Something to teach each other
I have followed with increasing outrage and dismay the unfolding story of how Bangor High School and the school department treated their “students of color.” A great many people in authority in the school system appear now to have had their eyes opened to the degree of hate and injustice that those students felt. Better late than never, certainly, but no action for four years? Being told to “handle it yourself”? Refusal to credit the word of those students?
Adam Leach’s OpEd in last Wednesday’s paper is ironic in calling for “civil discourse” in the discussions that must now follow; ironic because of the contrast to the ugly racist insults regularly experienced by minority students during their years at Bangor High. He offers not one word of apology, nor does he indicate that anyone is personally taking responsibility for rectifying this lack of official action.
I hope that Leach does not consider this letter as “hateful rhetoric.” I am ashamed that fellow Mainers behaved as they did during the time that these students attended Bangor High School. Such behavior is learned, and we thus must involve the parents of the offending students, and current students, to make sure that such ignorance is corrected.
Differences are not bad, they’re just different. We all have something to teach each other, but first we must open our minds and hearts to those who look, act or speak in a different way than the majority.
Asking nicely to wear a mask
This may seem obvious to all of us who’ve spent this COVID-19 season minding the rules with our masks and distancing, but why don’t we just ask other shoppers without masks (quite possibly the owners of the cars in the parking lot with licenses from the hot spots) to “please wear one,” thus sparing the clerks an argument with customers?
There are certainly enough of us who have played our part in making this area of Maine very low-risk, and it might get through if they see us wearing ours.
It seems unfair that they would come for a pleasant summer to these northern Maine counties, a much safer area, and then leave us with a surge in cases when it’s preventable. I haven’t been wild about wearing mine — has anyone else? But we did it for the greater good, and because we were asked to. The signs on a majority of stores are still telling us we must.
I’ve heard that middle management doesn’t want to fight about it either and won’t enforce their own rules. Might it help to remind them that we supported their stores all spring, and will be here when the summer residents have gone home? It’s easier to feel brave in a large crowd with similar sentiments, but surely we could speak up now instead of just grumbling about it?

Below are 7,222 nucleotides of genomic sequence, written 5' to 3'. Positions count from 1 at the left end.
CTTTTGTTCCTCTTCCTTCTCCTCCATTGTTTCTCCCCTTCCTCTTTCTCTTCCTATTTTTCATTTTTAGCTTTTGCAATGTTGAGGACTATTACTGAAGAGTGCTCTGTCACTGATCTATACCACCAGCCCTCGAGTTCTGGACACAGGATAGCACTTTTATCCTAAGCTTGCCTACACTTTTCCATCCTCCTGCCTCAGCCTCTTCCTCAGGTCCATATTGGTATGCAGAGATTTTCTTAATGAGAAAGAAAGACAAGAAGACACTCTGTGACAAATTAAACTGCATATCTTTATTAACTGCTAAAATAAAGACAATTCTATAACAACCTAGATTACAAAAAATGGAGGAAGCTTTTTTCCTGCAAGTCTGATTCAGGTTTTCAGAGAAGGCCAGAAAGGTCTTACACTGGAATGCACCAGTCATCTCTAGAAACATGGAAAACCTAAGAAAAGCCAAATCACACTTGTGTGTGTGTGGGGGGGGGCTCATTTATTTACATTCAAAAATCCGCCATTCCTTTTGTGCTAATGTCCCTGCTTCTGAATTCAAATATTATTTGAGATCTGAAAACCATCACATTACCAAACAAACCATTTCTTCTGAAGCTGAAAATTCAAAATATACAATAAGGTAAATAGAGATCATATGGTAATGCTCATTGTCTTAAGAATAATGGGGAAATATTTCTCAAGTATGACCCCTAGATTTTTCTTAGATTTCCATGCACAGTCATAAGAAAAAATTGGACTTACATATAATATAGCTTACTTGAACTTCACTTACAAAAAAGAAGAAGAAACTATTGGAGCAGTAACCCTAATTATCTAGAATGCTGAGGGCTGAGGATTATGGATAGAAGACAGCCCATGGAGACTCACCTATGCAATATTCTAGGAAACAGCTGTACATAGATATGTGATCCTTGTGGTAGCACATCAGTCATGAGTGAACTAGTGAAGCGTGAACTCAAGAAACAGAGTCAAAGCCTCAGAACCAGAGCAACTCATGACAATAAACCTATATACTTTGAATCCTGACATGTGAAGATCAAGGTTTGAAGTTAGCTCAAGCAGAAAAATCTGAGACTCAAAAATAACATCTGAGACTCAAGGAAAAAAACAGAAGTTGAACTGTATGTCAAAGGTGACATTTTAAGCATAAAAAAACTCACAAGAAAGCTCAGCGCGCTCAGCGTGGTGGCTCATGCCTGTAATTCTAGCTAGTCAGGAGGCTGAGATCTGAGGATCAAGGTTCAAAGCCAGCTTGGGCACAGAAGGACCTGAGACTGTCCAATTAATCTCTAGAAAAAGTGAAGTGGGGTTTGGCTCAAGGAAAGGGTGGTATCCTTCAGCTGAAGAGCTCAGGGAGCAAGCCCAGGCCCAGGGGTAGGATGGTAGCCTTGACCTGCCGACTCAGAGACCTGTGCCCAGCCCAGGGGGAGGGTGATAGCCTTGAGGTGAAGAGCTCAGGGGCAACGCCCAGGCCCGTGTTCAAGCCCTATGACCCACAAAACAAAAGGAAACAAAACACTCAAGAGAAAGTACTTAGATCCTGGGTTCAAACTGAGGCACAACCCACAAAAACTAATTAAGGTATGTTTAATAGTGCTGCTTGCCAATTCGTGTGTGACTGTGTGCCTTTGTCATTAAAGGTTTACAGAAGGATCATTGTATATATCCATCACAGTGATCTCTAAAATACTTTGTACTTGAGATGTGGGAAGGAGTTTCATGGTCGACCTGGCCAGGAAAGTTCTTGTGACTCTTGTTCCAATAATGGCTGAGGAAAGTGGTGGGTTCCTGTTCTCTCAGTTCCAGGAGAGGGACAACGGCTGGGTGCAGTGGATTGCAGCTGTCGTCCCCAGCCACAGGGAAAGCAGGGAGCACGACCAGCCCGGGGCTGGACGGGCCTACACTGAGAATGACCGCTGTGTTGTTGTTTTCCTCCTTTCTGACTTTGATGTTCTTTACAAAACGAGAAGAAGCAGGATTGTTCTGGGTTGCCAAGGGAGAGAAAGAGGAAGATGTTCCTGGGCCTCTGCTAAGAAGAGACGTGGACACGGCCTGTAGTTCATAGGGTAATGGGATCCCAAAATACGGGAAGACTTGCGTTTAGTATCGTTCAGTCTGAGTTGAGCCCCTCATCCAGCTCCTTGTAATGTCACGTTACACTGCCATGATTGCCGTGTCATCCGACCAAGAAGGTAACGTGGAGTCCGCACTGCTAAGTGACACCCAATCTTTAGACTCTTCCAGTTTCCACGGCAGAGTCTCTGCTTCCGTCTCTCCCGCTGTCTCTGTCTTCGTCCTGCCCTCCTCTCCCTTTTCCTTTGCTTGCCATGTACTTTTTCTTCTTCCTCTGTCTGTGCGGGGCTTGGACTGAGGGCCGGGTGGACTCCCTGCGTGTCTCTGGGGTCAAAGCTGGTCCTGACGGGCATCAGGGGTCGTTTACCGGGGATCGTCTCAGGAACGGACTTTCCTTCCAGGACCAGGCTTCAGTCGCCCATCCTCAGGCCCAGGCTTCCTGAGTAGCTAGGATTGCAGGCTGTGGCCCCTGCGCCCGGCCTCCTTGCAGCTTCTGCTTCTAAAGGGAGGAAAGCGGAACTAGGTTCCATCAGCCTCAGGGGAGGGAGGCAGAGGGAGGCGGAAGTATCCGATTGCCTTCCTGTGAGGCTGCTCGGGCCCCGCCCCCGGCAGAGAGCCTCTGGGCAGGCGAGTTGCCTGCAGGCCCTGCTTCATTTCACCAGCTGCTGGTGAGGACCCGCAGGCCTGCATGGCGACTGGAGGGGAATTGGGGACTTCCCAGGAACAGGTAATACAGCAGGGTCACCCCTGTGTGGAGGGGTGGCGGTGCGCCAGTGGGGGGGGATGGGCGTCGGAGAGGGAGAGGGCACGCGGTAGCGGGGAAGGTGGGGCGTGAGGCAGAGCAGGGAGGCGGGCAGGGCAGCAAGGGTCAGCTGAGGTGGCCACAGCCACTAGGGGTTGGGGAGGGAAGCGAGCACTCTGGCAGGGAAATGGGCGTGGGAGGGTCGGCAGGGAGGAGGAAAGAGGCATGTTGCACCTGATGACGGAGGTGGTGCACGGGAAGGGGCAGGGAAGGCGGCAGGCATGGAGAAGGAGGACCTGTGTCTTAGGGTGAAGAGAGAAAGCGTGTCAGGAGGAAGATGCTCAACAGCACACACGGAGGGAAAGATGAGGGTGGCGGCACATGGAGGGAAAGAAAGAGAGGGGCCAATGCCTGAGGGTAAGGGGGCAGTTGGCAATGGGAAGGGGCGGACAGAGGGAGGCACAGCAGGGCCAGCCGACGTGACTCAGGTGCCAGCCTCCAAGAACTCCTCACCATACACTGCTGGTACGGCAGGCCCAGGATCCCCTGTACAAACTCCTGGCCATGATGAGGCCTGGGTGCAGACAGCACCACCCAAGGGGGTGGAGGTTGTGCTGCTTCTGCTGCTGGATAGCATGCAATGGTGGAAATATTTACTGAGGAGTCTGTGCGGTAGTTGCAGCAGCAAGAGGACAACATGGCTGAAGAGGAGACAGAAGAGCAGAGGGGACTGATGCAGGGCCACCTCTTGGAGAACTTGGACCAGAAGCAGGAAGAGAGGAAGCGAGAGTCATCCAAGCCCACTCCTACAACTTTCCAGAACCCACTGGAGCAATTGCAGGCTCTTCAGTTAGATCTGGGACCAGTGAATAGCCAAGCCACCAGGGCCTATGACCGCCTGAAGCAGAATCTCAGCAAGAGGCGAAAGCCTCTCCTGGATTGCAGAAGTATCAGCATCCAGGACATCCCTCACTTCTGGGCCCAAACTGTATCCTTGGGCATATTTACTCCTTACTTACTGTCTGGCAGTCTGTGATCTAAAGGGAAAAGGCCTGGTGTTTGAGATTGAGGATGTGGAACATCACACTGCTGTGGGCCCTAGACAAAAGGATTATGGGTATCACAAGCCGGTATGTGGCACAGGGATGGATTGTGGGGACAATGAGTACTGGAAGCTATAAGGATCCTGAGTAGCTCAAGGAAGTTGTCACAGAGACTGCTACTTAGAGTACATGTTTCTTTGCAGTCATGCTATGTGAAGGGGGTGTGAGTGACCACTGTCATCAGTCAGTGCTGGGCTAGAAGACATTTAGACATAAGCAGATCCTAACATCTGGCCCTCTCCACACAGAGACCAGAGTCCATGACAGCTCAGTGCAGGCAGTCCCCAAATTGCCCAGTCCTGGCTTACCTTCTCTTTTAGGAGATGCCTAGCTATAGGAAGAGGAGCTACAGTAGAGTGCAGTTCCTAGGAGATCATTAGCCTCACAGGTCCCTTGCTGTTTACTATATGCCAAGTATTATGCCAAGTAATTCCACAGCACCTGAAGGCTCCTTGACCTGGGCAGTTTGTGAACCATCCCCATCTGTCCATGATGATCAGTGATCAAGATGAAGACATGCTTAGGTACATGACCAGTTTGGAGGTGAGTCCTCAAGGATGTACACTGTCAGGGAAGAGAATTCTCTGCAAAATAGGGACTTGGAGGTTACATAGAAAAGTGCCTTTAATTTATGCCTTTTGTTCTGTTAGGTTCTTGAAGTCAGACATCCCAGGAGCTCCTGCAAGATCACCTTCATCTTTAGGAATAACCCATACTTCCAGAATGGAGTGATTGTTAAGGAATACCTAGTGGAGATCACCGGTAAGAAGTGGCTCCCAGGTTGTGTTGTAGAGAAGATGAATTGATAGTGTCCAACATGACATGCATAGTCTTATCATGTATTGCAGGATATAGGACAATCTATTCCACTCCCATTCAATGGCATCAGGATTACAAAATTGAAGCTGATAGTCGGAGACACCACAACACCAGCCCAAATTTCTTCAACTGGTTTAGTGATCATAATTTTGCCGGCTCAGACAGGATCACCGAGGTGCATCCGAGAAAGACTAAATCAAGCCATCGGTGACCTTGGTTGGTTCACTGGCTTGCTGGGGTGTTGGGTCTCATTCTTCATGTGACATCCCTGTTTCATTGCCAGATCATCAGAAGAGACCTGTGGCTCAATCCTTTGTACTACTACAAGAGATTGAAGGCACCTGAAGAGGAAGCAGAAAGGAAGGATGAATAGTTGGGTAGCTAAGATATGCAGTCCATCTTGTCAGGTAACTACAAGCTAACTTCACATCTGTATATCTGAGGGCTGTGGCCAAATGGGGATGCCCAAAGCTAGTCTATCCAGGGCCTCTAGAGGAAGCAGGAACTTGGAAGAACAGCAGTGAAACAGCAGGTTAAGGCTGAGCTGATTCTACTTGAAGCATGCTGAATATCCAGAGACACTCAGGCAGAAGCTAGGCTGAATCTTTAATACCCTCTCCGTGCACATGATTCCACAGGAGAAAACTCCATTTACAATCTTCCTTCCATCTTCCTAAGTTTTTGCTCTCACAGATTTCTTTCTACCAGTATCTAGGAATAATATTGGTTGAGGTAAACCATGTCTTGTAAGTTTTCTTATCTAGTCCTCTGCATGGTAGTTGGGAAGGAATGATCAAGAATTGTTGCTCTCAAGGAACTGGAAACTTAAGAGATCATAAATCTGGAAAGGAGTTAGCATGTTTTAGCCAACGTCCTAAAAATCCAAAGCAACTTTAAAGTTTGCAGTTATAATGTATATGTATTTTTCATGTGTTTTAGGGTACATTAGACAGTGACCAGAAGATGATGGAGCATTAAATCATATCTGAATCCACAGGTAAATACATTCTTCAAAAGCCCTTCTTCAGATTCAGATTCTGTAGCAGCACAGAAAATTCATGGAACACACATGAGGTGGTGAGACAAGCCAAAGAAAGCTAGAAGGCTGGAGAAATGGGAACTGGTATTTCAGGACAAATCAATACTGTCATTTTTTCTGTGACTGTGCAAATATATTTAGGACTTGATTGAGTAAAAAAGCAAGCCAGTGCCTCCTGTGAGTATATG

We can ask nicely, for starters. Possibly they haven’t yet realized that we too hoped to live out our natural life span, or that all states don’t have irresponsible governors.
More white resentment
Michael Cianchette’s July 4-5 “Cancel culture may ruin our Fourth” column is a thinly-disguised rallying cry to white resentment.
Cianchette says: “Equating (Ulysses S.) Grant with Robert E. Lee is asinine.” This appears to be an attempt to stir the putrid pot of white resentment. The fact is both Grant and Lee were slaveholders – they owned human beings. And no one is trying to erase them from history. The movement for historical reckoning only wants, rightfully, to remove statues that honor slaveowners.
After 244 years of slavery and another 157 years of brutalization of African-Americans, it is not for me, Cianchette or any other privileged white male to decide what monuments to slavery may be removed and which may remain. People of color have more than earned that right. But no one can erase history.
But the most egregious part of Cianchette’s screed is his blithe, casual accusation that the late, great Martin Luther King “may have been” an accomplice to rape. Cianchette is referring to a completely unsubstantiated claim made by the FBI of J. Edgar Hoover, a disgraced director who blackmailed presidents and destroyed the lives of progressives and gays. With this “evidence” Cianchette attempts to smear a man who did more for the cause of justice and equality than a lifetime of Cianchette’s writing.
Why I wear a mask
I wear a mask because I’ve hated quarantine. I miss my friends, and I want to see them again, and for a long time.
I wear a mask to protect their health and mine. I wear a mask because I want to browse my favorite bookstore and relax at my favorite coffee shop, and I know they can’t remain open if the virus spreads.
I wear a mask because I have friends who are out of work, and I want them to find jobs again. I know the economy won’t recover until we’ve crushed this virus.
I wear a mask because I know that health care workers are exhausted. They’ve been fighting untold battles for months now, and wearing a mask is how I support them and hope to give them a break.
I wear a mask out of patriotism. While I’d love for America to be number in education, or health, or human rights, I hate being number one in coronavirus cases. So I wear a mask.
I wear a mask because I want to be able to send my kids back to school, to go to concerts and shows, to get back as much as we can to “normal.” Masks will get us there.
I wear a mask because I hate the coronavirus and all the things I have lost because of this pandemic. I want to crush it, destroy it, wipe it out of my community. So I wear a mask. Will you?
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